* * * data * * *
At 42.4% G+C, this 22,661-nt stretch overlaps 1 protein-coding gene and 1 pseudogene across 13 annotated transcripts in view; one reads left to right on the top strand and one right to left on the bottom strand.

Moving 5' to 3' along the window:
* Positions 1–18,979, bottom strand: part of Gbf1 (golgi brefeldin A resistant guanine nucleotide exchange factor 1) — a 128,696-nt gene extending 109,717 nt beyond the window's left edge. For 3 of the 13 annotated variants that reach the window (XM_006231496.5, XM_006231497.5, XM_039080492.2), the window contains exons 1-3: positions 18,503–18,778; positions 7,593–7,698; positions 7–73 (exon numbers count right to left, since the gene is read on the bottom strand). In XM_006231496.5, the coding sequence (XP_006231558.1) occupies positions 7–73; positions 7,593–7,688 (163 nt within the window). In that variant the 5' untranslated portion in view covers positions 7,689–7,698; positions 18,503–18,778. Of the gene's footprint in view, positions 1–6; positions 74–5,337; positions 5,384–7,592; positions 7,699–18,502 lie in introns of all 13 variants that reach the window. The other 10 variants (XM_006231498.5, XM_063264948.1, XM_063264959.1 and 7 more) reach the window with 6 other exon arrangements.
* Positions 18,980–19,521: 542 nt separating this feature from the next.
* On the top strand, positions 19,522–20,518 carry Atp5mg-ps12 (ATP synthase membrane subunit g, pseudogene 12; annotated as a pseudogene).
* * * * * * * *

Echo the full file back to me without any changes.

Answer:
At 42.4% G+C, this 22,661-nt stretch overlaps 1 protein-coding gene and 1 pseudogene across 13 annotated transcripts in view; one reads left to right on the top strand and one right to left on the bottom strand.

Moving 5' to 3' along the window:
* Positions 1–18,979, bottom strand: part of Gbf1 (golgi brefeldin A resistant guanine nucleotide exchange factor 1) — a 128,696-nt gene extending 109,717 nt beyond the window's left edge. For 3 of the 13 annotated variants that reach the window (XM_006231496.5, XM_006231497.5, XM_039080492.2), the window contains exons 1-3: positions 18,503–18,778; positions 7,593–7,698; positions 7–73 (exon numbers count right to left, since the gene is read on the bottom strand). In XM_006231496.5, the coding sequence (XP_006231558.1) occupies positions 7–73; positions 7,593–7,688 (163 nt within the window). In that variant the 5' untranslated portion in view covers positions 7,689–7,698; positions 18,503–18,778. Of the gene's footprint in view, positions 1–6; positions 74–5,337; positions 5,384–7,592; positions 7,699–18,502 lie in introns of all 13 variants that reach the window. The other 10 variants (XM_006231498.5, XM_063264948.1, XM_063264959.1 and 7 more) reach the window with 6 other exon arrangements.
* Positions 18,980–19,521: 542 nt separating this feature from the next.
* On the top strand, positions 19,522–20,518 carry Atp5mg-ps12 (ATP synthase membrane subunit g, pseudogene 12; annotated as a pseudogene).